Baliga has worked with dozens of private companies across the world and says his biggest hurdle is getting funding to file patents and build technology.
Faculty members aren't typically affected by the public records law, according to the vice chancellor. Staff members who negotiate contracts with private companies are the ones most familiar with it, she said.
What records are people requesting?
WRAL News asked N.C. State leaders if anyone had filed a public records request to get information about their research projects. The vice chancellor said she could not think of any.
"It's more the fear of (a request) than it has been the actual thing happening," Lomax said.
WRAL News reviewed a list of public records requests the university received in 2013 and found five requests that either mentioned research or appeared to be related:
- The National Anti-Vivisection Society requested records related to the university's "invasive research" and "invasive procedures" performed on dogs.
- An official with the North Carolina Administrative Office of the Courts requested copies of N.C. State's contract with Google.
- A Bloomberg News reporter requested information about agricultural professors' financial relationships and research with private industries.
- Food & Water Watch requested records of research grants the university received between 2000 and 2012.
- A Triangle Business Journal reporter requested lease information between the university and Eastman Chemical Company.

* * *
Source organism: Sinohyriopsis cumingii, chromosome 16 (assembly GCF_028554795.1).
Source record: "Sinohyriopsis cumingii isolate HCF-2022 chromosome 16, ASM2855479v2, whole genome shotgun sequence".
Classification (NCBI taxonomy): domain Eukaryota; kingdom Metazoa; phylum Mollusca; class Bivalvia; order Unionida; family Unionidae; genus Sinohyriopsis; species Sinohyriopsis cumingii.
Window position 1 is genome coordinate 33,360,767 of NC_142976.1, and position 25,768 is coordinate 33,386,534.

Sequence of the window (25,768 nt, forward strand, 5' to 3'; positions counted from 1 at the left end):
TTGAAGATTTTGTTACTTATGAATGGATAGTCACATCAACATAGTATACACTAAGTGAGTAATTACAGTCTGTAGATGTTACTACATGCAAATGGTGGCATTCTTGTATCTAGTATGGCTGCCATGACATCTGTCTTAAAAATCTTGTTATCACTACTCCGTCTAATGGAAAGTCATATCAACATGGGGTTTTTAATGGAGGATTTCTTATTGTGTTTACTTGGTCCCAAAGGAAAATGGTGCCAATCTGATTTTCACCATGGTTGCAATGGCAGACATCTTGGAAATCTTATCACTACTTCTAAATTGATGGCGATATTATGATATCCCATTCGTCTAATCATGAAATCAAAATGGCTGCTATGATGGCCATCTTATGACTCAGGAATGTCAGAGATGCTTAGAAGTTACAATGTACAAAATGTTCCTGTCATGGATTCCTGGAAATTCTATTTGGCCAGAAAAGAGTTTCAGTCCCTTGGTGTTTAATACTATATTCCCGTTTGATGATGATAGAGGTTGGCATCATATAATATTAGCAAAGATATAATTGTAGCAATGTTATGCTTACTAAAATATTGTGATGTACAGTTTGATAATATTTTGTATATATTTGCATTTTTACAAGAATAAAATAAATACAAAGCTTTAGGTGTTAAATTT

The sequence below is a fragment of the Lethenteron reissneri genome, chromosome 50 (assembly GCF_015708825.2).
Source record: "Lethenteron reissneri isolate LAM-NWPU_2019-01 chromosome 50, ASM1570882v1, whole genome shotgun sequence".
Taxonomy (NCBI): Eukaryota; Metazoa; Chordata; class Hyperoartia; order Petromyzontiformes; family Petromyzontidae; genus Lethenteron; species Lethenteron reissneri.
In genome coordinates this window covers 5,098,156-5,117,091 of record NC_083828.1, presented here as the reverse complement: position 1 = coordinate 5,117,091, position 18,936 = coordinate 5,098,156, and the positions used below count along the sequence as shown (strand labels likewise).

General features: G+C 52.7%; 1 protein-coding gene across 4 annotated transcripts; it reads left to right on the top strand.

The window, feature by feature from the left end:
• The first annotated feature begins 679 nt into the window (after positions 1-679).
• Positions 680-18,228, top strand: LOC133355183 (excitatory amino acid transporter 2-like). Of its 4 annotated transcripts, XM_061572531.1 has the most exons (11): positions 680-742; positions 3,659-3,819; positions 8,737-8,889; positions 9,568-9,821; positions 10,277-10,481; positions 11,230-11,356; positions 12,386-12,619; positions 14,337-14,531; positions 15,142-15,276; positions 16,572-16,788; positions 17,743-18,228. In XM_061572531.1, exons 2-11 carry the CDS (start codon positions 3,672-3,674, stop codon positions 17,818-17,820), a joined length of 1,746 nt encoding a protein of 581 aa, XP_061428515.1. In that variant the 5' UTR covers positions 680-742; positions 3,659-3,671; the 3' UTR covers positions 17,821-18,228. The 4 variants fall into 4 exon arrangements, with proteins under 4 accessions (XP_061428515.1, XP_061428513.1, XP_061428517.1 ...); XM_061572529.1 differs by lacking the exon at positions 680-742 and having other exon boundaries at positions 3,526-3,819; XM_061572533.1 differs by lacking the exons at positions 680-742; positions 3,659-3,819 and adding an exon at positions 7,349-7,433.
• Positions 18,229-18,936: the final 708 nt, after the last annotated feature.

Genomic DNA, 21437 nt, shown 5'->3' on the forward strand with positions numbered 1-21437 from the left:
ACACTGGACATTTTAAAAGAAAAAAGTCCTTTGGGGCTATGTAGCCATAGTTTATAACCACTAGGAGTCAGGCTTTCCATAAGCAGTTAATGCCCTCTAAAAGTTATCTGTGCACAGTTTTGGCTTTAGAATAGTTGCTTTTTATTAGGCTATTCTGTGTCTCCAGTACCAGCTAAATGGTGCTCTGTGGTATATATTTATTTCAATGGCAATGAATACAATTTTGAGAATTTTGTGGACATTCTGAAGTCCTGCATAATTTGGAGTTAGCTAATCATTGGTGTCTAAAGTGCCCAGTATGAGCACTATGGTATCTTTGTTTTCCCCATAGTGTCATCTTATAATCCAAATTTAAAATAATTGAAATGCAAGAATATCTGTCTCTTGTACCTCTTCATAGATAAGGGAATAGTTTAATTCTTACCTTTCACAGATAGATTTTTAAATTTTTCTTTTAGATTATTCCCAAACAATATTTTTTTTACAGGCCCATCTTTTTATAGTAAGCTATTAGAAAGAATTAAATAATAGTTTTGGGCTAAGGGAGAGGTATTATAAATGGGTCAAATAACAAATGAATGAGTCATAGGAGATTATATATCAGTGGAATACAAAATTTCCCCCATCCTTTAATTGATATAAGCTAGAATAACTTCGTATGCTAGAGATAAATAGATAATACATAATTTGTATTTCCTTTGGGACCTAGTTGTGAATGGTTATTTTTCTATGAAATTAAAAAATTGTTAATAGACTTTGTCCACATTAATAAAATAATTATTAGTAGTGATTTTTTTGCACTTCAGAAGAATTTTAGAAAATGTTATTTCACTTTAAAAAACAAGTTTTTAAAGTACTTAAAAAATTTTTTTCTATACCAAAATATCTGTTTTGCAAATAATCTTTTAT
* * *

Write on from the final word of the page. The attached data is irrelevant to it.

'Where does it fall in the priority list?'
While N.C. State leaders appear to be in the beginning stages of pushing for a change to the state's public records law, the level of support seems to differ among university leaders.
N.C. State Chancellor Randy Woodson gave a presentation to the University of North Carolina system's Board of Governors in February. He told leaders that the law jeopardizes his school's ability to maintain confidential information and has caused them to lose industry-sponsored research opportunities.
Since that time, Woodson has declined to speak publicly about the issue again. A university spokesman said it "isn't on the top burner for him right now." Meanwhile, the vice chancellor says the issue is "very big."
"If we can't get this law changed in this legislative round, we have to really think about – do we do this as part of the university, or do we have to go out and form an outside nonprofit entity to get around this issue?" Lomax said.
The Board of Governors has not made the topic a part of its legislative agenda, but that could change.
BOG member Champ Mitchell says he would entertain "reasonable exemptions" to the public records law for research, but any discussions about that would have to come after the current legislative session.
"We will look at (the law) and try to come up with a solution that protects the public's right to know," Mitchell said. "I don't think there's a serious question that (the board) would support a reasonable exemption. The question is, where does it fall in the priority list?"